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Artistes push for music without barriers

Making a case for music without barriers, santoor player Pandit Shivkumar Sharma on Wednesday said, “We have compartmentalised it, but all music in the world comprises the same seven notes or swaras.”

india Updated: Feb 06, 2010 01:00 IST
Purva Mehra

Making a case for music without barriers, santoor player Pandit Shivkumar Sharma on Wednesday said, “We have compartmentalised it, but all music in the world comprises the same seven notes or swaras.”

Launching the second edition of Baajaa Gaajaa, a music convention initiated by artistes Shubha Mudgal and Aneesh Pradhan at Pune, Sharma extolled the talent of young Indian musicians. “They could beat the world hollow,” he said.

The music expo and festival was launched in 2009 for people “who feel a deep sense of passion and conviction for Indian music and want to celebrate its dissimilarities,” said Mudgal, a celebrated classical vocalist, at the inaugural ceremony of the three-day convention.

Seriousness preceded the festivities as Mudgal moderated a panel discussion on the possibilities for non-mainstream Indian music to reach a wider audience through mainstream channels. She said the main challenge confronting classical, folk, tribal and indie music was the paucity of means for the discovery of these diverse genres.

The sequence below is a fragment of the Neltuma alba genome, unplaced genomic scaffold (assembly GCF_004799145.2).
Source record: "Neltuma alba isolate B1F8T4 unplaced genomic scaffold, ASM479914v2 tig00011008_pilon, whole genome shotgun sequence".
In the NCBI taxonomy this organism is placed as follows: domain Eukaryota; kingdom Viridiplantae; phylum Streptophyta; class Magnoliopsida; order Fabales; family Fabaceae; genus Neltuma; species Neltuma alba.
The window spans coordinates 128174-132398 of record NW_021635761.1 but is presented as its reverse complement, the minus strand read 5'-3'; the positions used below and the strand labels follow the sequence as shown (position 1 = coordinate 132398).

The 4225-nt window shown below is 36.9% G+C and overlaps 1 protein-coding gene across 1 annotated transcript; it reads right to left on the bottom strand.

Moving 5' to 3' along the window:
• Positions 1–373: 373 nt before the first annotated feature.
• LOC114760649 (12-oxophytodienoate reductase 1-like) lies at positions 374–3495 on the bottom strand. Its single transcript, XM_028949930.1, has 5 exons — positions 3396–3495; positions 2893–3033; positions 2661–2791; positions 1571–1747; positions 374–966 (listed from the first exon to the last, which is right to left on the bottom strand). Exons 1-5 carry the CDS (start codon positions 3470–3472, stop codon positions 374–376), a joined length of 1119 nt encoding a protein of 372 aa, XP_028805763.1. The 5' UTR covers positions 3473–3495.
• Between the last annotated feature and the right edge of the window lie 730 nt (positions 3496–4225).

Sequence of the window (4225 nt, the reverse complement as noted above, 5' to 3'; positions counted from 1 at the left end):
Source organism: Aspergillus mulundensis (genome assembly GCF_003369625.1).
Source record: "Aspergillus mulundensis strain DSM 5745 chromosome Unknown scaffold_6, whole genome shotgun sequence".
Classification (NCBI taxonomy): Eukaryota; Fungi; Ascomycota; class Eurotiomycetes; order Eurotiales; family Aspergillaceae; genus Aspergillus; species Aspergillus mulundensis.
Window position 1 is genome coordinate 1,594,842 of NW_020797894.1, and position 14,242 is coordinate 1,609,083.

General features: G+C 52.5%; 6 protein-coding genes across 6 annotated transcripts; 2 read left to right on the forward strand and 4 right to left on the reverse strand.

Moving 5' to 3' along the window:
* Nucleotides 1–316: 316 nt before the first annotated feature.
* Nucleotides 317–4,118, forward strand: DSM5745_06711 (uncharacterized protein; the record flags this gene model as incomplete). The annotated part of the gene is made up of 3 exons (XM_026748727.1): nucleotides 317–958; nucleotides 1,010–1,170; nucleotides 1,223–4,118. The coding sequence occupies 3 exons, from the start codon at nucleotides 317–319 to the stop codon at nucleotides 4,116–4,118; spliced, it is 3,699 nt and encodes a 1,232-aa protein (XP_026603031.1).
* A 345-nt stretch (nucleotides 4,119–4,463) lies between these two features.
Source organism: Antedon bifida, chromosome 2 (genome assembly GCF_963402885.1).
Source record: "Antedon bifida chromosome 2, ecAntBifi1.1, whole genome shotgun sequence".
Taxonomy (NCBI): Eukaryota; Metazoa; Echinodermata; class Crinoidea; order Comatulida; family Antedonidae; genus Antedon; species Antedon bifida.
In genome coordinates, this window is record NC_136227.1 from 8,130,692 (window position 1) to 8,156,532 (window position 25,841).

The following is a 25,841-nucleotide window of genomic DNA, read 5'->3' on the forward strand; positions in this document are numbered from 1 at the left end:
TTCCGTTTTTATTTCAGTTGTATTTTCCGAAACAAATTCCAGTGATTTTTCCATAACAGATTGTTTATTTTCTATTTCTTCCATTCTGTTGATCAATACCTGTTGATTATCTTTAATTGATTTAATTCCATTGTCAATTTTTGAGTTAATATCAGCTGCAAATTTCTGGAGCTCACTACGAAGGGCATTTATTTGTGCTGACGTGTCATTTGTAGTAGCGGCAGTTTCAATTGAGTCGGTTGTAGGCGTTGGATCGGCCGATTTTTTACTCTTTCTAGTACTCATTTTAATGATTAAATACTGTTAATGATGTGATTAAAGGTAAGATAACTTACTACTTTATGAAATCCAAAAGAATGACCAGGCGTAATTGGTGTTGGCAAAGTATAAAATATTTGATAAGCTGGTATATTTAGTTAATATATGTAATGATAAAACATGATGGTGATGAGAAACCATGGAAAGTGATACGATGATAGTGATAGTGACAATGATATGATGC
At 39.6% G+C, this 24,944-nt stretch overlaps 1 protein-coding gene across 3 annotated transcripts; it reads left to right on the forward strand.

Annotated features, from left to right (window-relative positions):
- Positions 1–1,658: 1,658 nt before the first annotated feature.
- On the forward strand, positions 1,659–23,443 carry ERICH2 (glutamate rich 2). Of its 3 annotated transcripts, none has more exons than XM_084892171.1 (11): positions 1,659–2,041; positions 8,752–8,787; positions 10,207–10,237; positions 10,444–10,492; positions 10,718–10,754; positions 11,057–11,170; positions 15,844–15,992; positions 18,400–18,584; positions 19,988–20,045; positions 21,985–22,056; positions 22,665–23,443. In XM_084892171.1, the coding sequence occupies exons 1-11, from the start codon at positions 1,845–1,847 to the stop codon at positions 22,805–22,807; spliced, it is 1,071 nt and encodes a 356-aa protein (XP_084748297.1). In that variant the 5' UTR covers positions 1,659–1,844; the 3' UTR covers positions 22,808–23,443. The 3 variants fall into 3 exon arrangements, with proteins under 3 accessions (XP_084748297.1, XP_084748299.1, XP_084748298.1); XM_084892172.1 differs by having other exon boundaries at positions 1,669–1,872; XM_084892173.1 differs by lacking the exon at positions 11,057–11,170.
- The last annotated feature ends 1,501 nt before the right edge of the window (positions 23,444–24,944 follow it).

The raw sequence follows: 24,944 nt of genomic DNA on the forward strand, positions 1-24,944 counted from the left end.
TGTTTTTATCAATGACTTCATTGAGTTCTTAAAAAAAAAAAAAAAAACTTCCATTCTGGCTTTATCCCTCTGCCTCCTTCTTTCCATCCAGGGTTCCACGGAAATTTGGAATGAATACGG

Sabina Sanghvi, station head Radio One, Pune, gave reasons why radio could not facilitate access to this music. “Royalty and licences are constraints. The only way to recover the expenditure is to play music that appeals to the masses. It all boils down to commercial success,” she said.

Vijay Nair, founder of Only Much Louder (OML), an independent music company said, “We haven’t bothered trying to push our bands on radio because with bands like The Raghu Dixit Project and Swarathma, whose tracks are on radio, we realised it doesn’t amount to much traction. Our audience has figured that online is where to find music and we at OML focus on that.”

The radio channel representatives stressed that the only way this “niche” music could get on air was through weekend and appointment slots.

While there was no definite conclusion, Mudgal did elicit a possible promise of promoting non-Bollywood music on specific slots on the radio.